By Ayo Oyoze Baje
AS the ping-pong blame game over corruption charges unfolds between two former military generals-incumbent President Muhammadu Buhari and erstwhile counterpart, Chief Olusegun Obasanjo –what matters at the end of the day is that the cause of justice be served.
That such public funds brazenly stolen be recovered back into the national till, the culprits must be made to pay for their crimes against the Nigerian state. And more importantly, that such funds be judiciously utilized to lift the quality of life of the average citizen.
The significance of this clarion call is hinged on the fact that successive administrations have made promises in this regard but much more has been said than done. Indeed, discerning Nigerians are tired of being regaled daily by the reeling out of humungous sums of money so far recovered from thieves of state. The issue took a new dimension when the All Progressives Congress, (APC) administration went to town to list the names of the public treasury looters( without any of their members) and the huge amounts of money recovered.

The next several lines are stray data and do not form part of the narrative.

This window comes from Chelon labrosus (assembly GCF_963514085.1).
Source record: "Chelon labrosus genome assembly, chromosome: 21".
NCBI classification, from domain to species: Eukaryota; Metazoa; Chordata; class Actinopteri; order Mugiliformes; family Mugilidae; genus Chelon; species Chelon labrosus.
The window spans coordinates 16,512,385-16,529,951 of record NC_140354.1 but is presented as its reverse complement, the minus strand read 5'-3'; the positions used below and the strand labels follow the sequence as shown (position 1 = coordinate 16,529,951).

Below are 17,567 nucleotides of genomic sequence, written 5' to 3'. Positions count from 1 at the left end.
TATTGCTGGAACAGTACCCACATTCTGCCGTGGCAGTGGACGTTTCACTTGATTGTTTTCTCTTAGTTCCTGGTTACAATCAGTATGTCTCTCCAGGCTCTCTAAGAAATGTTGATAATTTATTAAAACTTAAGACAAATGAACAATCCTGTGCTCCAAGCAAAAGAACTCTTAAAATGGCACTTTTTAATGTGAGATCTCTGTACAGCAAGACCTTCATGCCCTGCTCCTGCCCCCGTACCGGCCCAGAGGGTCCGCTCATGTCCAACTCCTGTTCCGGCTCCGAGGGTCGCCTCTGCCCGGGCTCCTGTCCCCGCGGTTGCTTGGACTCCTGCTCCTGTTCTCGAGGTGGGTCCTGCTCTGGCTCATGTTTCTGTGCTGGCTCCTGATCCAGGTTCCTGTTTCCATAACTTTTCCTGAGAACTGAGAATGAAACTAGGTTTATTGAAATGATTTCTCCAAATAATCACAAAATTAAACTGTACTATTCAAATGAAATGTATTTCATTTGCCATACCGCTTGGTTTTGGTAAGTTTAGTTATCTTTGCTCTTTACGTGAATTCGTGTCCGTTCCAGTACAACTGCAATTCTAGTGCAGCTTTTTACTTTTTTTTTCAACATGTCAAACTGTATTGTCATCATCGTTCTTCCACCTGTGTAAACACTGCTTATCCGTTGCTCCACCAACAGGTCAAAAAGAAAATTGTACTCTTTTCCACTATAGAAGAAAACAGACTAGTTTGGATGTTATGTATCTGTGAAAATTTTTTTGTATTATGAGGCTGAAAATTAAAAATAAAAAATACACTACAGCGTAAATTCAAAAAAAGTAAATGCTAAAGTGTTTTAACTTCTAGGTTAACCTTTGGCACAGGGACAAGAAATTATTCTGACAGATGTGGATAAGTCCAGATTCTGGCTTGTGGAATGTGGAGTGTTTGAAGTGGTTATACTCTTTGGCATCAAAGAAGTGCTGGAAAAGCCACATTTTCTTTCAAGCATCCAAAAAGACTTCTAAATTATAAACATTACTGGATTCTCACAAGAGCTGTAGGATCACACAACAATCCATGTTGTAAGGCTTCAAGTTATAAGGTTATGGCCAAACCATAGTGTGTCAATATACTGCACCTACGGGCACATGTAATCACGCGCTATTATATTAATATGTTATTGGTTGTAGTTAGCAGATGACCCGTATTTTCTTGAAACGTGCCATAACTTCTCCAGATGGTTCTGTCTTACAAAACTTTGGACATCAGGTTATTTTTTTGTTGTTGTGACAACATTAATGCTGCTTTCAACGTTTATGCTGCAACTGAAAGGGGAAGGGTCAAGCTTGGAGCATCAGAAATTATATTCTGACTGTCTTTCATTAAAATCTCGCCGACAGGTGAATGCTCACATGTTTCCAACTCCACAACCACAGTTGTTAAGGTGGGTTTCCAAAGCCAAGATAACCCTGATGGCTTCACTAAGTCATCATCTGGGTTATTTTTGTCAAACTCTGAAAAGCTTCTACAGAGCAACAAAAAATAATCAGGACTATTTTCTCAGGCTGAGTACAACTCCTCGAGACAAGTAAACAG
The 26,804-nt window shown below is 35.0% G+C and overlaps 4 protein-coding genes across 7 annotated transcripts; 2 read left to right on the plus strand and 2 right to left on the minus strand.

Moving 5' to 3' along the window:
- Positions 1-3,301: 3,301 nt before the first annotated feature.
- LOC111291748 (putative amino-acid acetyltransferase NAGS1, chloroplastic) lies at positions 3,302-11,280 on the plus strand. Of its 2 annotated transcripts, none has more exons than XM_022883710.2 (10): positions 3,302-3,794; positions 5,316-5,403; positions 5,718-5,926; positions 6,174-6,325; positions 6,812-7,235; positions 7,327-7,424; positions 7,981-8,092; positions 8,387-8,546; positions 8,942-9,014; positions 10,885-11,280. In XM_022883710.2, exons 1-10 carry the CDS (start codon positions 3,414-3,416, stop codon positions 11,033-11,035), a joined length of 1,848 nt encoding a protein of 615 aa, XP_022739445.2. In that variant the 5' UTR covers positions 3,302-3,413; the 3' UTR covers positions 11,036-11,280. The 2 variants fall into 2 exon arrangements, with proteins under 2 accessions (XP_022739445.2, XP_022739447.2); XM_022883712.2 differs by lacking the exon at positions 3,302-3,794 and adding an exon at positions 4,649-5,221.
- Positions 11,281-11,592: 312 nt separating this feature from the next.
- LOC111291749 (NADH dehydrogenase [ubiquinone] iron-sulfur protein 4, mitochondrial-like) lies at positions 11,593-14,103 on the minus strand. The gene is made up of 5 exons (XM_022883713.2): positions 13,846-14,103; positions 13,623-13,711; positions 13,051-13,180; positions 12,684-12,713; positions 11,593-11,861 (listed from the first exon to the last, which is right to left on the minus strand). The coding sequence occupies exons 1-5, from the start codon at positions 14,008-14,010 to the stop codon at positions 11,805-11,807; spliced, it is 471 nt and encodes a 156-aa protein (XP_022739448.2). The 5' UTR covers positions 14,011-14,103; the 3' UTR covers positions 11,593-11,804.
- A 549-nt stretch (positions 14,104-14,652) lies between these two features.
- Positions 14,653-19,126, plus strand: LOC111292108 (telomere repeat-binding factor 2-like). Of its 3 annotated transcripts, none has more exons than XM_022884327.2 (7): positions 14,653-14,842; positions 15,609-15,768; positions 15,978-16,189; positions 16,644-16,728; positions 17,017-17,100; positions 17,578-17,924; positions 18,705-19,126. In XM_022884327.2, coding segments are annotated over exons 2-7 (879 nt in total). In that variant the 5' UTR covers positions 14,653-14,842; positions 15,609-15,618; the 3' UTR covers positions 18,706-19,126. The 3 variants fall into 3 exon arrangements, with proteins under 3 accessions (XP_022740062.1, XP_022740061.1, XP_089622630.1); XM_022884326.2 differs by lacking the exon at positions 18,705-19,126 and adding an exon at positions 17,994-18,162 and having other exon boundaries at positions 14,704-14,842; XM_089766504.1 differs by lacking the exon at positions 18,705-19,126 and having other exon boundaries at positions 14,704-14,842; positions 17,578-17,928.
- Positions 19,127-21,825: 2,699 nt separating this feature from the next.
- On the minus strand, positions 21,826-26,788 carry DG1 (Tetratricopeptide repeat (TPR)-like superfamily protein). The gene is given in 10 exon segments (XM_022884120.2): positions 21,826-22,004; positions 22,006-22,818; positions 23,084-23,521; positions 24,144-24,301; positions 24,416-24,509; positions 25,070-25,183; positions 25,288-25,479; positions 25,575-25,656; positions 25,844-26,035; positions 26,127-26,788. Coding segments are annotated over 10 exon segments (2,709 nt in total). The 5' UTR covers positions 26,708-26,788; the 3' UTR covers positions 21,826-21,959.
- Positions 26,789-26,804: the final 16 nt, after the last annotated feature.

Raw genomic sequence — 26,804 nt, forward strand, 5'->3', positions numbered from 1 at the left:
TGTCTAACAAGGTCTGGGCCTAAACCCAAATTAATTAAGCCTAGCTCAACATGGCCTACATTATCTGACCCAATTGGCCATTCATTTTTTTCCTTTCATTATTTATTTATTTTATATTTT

For instance, according to media reports, from the former Petroleum Minster alone stupendous sums such as $153m,$ 40m, $5m and N23.4 b are listed! From NIMASA came 578,080 pounds sterling, while the sleazy Ikoyi cash haul stood at $43,449,947, 27, 800 pounds and N23million. Some others include N449.6m from the Lagos shop cash,N1.8b traced to ex-Naval chiefs and N500m Paris Club funds amongst several funds.
But peeved by what it calls a one-sided listing of corrupt politicians, Reno Omokiri, the spokesman to former President Goodluck Jonathan made public his own list to include some of the ministers serving under the current President Buhari-led administration. Some, he claimed surreptitiously used such funds to facilitate some top-notch APC political helmsmen into positions of power. The funds so stolen, he insists come from the same treasury and belong to the same country, Nigeria. Why then should they be excluded from the infamous list? That is some food-for-thought.